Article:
Field Of Dreams (1989) Directed by Phil Alden Robinson

I have a tendency to cry my eyes out at overly sentimental films. I even cried once during the 70's remake of King Kong. And don't mention The Bridges Of Madison County. Field Of Dreams is a  classic weepie, it leaves a sickly sentimental taste and is all the better for it.

It also stars Kevin Costner. What can one say. That he is a movie star called Kevin should get your suspicions up. He's the all-American boy who made terrible movie choices after a bright start. Field Of Dreams was part of that early promise. Man hears voices on farm, destroys his crop, builds his own baseball field. Ghosts of great baseball players start showing up on the field. Bankruptcy looms, what can all this mean? And why did the voice tell Ray (Costner) "Build it and he will come". Who will come? These mysteries are all solved.

What makes Field Of Dreams interesting is it's mainstream sheen. This is all-American Pie. It's good old democracy and decency and a reminder of a time when American was good.  Field Of Dreams has more than a nod to the good feeling of the films of Frank Capra (although it never approaches the darkness Capra was capable of).

Fine performances from James Earl Jones, Burt Lancaster & Ray Liotta back Costner up. They lay it on thick at the end as it get's overly sentimental. This is as good as Hollywood gets with this stuff. But Field Of Dreams  still has an original plot line, it creates a weird tension for such popular fare.  And it sends out a positive yet simple message:  hold onto your dreams, you never know when they may come and find you.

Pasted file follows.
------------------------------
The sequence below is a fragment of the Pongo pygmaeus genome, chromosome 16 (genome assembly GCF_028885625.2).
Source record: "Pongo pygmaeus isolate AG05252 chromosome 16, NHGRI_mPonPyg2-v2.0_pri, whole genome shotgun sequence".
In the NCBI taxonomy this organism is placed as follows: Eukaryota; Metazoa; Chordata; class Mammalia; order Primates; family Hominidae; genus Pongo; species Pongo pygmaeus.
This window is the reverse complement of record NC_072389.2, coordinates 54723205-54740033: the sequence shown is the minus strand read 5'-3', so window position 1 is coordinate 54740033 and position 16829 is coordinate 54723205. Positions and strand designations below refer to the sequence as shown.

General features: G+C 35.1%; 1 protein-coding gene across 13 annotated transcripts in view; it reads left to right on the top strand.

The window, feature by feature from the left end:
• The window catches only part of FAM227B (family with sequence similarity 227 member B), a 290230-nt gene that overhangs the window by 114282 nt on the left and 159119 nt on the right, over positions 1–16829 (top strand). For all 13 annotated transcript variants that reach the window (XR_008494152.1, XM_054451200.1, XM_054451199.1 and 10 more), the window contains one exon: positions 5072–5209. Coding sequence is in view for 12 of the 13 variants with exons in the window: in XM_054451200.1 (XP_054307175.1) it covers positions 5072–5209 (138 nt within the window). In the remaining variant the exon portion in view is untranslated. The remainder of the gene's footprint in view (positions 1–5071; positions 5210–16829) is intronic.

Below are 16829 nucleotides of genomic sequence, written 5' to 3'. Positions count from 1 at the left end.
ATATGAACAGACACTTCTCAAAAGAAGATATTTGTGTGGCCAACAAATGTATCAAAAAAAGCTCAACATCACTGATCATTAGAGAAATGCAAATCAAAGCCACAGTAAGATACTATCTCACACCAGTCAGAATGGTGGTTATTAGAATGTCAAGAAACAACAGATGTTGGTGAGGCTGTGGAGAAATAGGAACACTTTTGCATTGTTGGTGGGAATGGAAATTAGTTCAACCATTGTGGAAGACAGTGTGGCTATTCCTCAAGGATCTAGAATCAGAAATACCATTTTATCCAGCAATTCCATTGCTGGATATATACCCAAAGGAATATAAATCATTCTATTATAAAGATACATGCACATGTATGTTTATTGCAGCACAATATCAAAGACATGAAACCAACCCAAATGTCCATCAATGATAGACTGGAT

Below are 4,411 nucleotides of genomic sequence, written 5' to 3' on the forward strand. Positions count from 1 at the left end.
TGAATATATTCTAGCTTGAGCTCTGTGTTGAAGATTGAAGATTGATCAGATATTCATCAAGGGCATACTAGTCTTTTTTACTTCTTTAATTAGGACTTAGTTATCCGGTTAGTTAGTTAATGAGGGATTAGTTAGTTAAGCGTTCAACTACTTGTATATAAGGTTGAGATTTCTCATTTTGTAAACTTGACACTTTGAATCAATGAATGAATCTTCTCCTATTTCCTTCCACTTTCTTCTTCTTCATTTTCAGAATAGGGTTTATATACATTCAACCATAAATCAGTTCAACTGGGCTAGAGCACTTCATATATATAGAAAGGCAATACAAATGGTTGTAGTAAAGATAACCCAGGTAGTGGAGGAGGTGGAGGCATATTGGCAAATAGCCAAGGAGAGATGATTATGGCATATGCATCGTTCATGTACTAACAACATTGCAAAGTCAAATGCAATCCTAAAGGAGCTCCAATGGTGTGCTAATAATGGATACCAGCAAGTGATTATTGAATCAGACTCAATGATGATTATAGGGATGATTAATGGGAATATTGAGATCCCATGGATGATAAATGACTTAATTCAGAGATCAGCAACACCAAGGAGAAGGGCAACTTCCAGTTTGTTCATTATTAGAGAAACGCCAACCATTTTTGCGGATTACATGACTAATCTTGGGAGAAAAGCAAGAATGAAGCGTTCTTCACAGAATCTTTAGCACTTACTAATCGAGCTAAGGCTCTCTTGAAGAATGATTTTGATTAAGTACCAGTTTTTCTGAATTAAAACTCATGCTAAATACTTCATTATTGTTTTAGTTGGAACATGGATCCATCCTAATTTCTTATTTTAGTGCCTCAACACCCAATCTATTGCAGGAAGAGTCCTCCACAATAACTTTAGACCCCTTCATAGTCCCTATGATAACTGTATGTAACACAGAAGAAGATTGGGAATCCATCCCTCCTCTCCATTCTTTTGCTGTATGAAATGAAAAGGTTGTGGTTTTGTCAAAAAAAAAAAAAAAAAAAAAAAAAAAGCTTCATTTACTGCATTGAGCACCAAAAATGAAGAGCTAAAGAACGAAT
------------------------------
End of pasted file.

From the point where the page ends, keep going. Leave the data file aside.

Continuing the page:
Just that day prior to watching Field of Dreams I had voiced major realizations in my life, for example that I have been afraid to dream. Or at least, if I have dreamed, those dreams have not been revealed to anyone. If someone asks to know my dreams, I give them my goals. Honestly, I have only now (this week) realized the difference.

Dreaming has been dangerous in my life, because of the lack of trust I harbor towards people and nature. But to dream of only things you know you can have or achieve is not dreaming.

This all said, I was amazed to be watching a movie about the miraculous effects of daring to dream.
The subject matter here is endlessly fascinating, but I am baffled by the lack of aesthetics. In a cinematic sense, there is nothing there. The imagination required for dreaming was not illuminating the photographer, set designers, costume designers, casting or even the director. Meat and potatoes.
Did they make this film for children or for some farming community? (I don't want to disrespect either parties, but a strong sense of undermining the target audience is present here – Hollywood at its least artistic)

Then there is baseball. Nick had to repeatedly remind me that this film is not about baseball. But I am just immediately bored when I realize that someone's dream involves a baseball bat. No, I am not American and I am not a man and I do not get sentimental about catching a ball. I begin to fall asleep.
I feel sad that a movie about dreaming is getting such a cynic's response from me. There's something wrong with me, I guess.

Still, I must mention Kevin Costner, because secretly I think he was sleepwalking through the film with me – the voice from the fields made him robotic. Don't get me wrong: I have secret dreams and I love movies about dreaming – just not this one.


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